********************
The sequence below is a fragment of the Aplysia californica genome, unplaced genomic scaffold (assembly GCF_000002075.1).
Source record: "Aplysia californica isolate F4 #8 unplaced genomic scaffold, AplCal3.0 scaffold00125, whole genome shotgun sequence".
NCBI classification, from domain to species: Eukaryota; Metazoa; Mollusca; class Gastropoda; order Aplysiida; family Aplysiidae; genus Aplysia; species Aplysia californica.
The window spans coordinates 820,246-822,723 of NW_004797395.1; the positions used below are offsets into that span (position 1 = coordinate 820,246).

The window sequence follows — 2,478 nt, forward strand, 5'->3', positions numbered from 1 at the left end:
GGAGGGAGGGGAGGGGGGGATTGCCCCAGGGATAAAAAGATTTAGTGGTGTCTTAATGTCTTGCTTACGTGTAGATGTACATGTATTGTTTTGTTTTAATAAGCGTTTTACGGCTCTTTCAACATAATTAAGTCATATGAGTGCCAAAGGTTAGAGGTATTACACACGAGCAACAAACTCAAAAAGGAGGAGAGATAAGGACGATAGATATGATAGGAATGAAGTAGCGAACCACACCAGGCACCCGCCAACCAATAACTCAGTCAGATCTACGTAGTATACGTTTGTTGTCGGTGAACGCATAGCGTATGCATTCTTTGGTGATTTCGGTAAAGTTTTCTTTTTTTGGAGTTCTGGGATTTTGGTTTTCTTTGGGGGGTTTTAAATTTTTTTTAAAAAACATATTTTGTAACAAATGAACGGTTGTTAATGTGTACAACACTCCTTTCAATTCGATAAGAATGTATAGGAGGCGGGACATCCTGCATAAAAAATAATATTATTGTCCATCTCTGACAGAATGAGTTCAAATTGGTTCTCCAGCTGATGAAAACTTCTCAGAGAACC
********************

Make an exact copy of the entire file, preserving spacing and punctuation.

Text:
The sequence below is a fragment of the Aplysia californica genome, unplaced genomic scaffold (assembly GCF_000002075.1).
Source record: "Aplysia californica isolate F4 #8 unplaced genomic scaffold, AplCal3.0 scaffold00125, whole genome shotgun sequence".
NCBI classification, from domain to species: Eukaryota; Metazoa; Mollusca; class Gastropoda; order Aplysiida; family Aplysiidae; genus Aplysia; species Aplysia californica.
The window spans coordinates 820,246-822,723 of NW_004797395.1; the positions used below are offsets into that span (position 1 = coordinate 820,246).

The window sequence follows — 2,478 nt, forward strand, 5'->3', positions numbered from 1 at the left end:
GGAGGGAGGGGAGGGGGGGATTGCCCCAGGGATAAAAAGATTTAGTGGTGTCTTAATGTCTTGCTTACGTGTAGATGTACATGTATTGTTTTGTTTTAATAAGCGTTTTACGGCTCTTTCAACATAATTAAGTCATATGAGTGCCAAAGGTTAGAGGTATTACACACGAGCAACAAACTCAAAAAGGAGGAGAGATAAGGACGATAGATATGATAGGAATGAAGTAGCGAACCACACCAGGCACCCGCCAACCAATAACTCAGTCAGATCTACGTAGTATACGTTTGTTGTCGGTGAACGCATAGCGTATGCATTCTTTGGTGATTTCGGTAAAGTTTTCTTTTTTTGGAGTTCTGGGATTTTGGTTTTCTTTGGGGGGTTTTAAATTTTTTTTAAAAAACATATTTTGTAACAAATGAACGGTTGTTAATGTGTACAACACTCCTTTCAATTCGATAAGAATGTATAGGAGGCGGGACATCCTGCATAAAAAATAATATTATTGTCCATCTCTGACAGAATGAGTTCAAATTGGTTCTCCAGCTGATGAAAACTTCTCAGAGAACC